image credit: NASA
The Orion spacecraft spent approximately three weeks in space, including six days in a distant retrograde orbit around the Moon. It came within approximately 130 km (80 miles) of the lunar surface, its closest approach, and achieved a maximum distance from Earth of 432,210 km (268,563 miles).
On December 6, 2022, at 7:29 UTC, Orion exited the lunar sphere of influence. It then conducted a minor course correction burn and an inspection of the crew module’s thermal protection system and the ESM. Over the next few days the mission control team continued to conduct system checks and prepared for reentry and splashdown. On December 10, 2022, mission planners announced that the final landing site would be near Guadalupe Island off the Baja peninsula in Mexico.
image credit: NASA
The final trajectory correction burn of six total trajectory burns throughout the mission took place the next day five hours before reentry. The spacecraft separated from its service module at around 17:00 UTC on December 11, 2022, and then reentered Earth’s atmosphere at 17:20 UTC travelling near 40,000 km/h (25,000 mph), with Splashdown of the Orion capsule occurred at 17:40 UTC (9:40 am PST) west of Baja California near Guadalupe Island.
image credit: NASA
I waved at Artemis and wished it my best. This rocket, has fallen into the rare category of being one of only a few mechanical creations that engages a deep emotional response in people. There’s something about the Artemis SLS that is alive. The sound, the size, the familiarity, is a completely engaging experience that has been rarely felt since the Space Shuttle. NASA has planned an ambitious future for Artemis, one that could give this generation a rocket program they could claim as their own. But one that we can all enjoy. This new era of discovery requires all of humanity, including NASA collaborating with commercial and international partners to establish the first long-term presence on the Moon, and to help make these ventures possible and sustainable. We’re all in it together. Then, NASA will use what they learn on and around the Moon to take the next giant leap: sending the first astronauts to Mars and potentially beyond, sending ever increasing bigger and heavier rockets with each mission.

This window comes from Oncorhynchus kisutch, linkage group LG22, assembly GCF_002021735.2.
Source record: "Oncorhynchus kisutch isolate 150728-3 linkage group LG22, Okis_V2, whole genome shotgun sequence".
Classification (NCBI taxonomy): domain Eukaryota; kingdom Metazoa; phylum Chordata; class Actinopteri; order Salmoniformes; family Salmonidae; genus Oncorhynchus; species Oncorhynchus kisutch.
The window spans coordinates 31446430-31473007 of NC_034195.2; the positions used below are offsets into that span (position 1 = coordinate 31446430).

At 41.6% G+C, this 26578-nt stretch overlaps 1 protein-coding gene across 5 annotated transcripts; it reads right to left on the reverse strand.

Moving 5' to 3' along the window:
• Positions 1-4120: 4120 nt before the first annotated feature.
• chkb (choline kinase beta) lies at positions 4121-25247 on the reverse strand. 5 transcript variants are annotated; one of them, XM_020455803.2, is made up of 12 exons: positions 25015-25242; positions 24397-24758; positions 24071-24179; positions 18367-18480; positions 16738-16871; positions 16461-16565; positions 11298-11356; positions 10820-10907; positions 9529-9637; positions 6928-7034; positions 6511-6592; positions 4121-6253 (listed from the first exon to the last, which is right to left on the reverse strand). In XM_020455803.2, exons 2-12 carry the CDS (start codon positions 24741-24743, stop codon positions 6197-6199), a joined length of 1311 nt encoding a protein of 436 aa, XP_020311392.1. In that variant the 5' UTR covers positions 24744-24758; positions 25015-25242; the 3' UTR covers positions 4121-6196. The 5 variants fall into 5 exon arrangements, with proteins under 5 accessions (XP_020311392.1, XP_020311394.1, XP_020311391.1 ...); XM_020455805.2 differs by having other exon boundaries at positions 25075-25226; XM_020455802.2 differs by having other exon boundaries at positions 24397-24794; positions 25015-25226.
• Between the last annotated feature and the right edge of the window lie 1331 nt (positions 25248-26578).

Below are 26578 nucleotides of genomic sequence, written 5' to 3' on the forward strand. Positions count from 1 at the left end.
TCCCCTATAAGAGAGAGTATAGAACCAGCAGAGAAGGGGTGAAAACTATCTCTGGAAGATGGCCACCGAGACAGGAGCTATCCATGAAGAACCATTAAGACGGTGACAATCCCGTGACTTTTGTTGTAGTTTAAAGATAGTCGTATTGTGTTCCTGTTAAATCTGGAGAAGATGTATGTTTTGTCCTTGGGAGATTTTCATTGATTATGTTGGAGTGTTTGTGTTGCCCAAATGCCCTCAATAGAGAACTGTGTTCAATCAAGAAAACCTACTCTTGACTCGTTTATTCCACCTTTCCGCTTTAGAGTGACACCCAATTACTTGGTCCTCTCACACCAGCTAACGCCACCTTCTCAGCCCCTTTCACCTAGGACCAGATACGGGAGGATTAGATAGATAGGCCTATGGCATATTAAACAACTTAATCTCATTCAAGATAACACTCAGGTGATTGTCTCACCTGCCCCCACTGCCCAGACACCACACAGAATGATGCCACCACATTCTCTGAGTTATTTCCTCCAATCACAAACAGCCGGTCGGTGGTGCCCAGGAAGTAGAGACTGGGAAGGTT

A new generation are ready for this new era of space exploration. The Apollo Program gave humanity its first experience traveling to another celestial body. NASA’s planetary probes and associated observatories have revealed the Universe in all its mystery. One hundred and thirty-five NASA space shuttle missions, 20 years building the International Space Station, the largest structure ever constructed in orbit, and 18 years of continuous human presence in space have helped us as a species learn to live and work in space. Our next adventure, the Artemis program, is opening a new era of human exploration and discovery, to a new generation.
Artemis is here to inspire progress, reignite the spark, carry the flame. With one eye on the future, and the other on its past, Artemis stands on the shoulders of literal giants.